I started riding at 10 years-old when my parents signed me up for one of those horseback riding summer day camps at a local hunter-jumper farm just over the Ohio-Michigan line. The only knowledge I had about riding at the time came from watching The Saddle Club, so you can imagine my shock when I learned just how uneventful horseback riding was most of the time (compared to the chaos in the tv show that is!). Since then I’ve been blessed with owning 3 horses: Razzle, Bianca, and (since August 16, 2020) Lyra.
I’ve been riding and competing less and less because my horses have been getting older. So more recently I’ve been riding other people’s horses, feeling nostalgic with Razzle and Bianca, and daydreaming about my riding future with Lyra.
Since owning Razzle and Bianca, I’ve been fortunate enough to compete at incredible competitions like the Great Lakes Equestrian Festival, Kentucky Horse Park, and the World Equestrian Center in southern Ohio.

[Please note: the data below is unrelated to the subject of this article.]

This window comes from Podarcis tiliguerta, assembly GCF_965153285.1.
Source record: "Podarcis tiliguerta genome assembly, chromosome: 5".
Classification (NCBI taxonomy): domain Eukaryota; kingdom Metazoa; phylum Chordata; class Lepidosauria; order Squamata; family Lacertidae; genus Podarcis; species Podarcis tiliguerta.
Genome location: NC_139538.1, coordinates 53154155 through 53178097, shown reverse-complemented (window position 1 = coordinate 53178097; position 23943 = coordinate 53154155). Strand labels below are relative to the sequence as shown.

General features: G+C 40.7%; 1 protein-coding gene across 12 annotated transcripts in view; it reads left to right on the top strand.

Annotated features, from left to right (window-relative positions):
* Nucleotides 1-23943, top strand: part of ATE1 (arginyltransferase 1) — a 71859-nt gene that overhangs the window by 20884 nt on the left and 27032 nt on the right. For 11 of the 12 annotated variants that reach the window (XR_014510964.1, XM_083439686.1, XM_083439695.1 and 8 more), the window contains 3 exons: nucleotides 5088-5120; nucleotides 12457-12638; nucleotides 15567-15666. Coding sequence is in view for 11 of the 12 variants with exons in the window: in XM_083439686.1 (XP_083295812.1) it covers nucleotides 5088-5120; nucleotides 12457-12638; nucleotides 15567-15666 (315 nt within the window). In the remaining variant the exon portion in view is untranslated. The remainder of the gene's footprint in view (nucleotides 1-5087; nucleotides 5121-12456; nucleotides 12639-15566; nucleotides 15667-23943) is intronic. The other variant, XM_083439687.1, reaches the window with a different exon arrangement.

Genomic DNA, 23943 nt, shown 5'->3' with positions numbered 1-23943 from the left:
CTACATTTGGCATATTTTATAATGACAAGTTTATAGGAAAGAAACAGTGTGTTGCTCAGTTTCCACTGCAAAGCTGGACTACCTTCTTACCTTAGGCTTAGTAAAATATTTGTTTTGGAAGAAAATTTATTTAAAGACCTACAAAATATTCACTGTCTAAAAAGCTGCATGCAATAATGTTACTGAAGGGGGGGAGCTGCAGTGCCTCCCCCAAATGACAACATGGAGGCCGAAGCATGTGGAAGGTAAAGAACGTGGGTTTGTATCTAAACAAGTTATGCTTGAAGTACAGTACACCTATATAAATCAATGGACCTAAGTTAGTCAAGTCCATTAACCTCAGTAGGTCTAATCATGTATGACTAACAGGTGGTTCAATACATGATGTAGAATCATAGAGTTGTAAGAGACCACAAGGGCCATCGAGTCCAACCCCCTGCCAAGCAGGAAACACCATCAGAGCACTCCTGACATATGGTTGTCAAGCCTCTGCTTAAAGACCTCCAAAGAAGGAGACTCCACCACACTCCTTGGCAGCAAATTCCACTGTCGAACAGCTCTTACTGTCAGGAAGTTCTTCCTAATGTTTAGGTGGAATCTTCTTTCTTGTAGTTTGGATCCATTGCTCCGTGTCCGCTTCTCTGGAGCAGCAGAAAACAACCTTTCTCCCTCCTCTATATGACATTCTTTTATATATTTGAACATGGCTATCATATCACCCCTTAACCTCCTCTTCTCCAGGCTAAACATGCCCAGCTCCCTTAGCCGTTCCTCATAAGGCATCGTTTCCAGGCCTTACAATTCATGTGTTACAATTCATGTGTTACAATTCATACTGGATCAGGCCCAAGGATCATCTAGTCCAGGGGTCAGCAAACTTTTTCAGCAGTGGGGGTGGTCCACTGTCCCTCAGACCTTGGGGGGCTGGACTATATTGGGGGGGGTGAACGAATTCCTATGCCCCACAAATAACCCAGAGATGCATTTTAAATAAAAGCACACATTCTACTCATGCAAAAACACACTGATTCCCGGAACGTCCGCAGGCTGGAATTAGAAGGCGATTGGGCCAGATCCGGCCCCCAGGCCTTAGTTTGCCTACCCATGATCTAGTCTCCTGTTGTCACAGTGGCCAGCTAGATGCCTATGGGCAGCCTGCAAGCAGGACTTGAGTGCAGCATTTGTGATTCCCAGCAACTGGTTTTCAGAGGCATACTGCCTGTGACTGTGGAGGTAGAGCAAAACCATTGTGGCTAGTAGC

But when I would compete and ride in lessons (even still to this day), I would get so caught up in my head panicking and thinking the worst like:
I practice a lot of mindfulness at the barn in order to help keep my mind in the present to stop worrying about all the what-ifs from robbing the joy of being with my horses.
That mindfulness fuels inspiration for my paintings where I highlight:
I follow an old school oil painting technique called glazing. It’s a layering process of transparent oil paint that ultimately creates very complex and luminous colors not attainable by mixing colors on a palette.
It’s a process the “Old Masters” used in order to create such realistic skin tones where you could see delicate veins underneath the painted skin.
My goal for Lederman Art & Design is to create excellent fine art for all equestrians that not just cater to the upper class.
We all have horses in our lives because we share the same passion and need for relief from whatever struggle we’re going through.
I create paintings to honor that.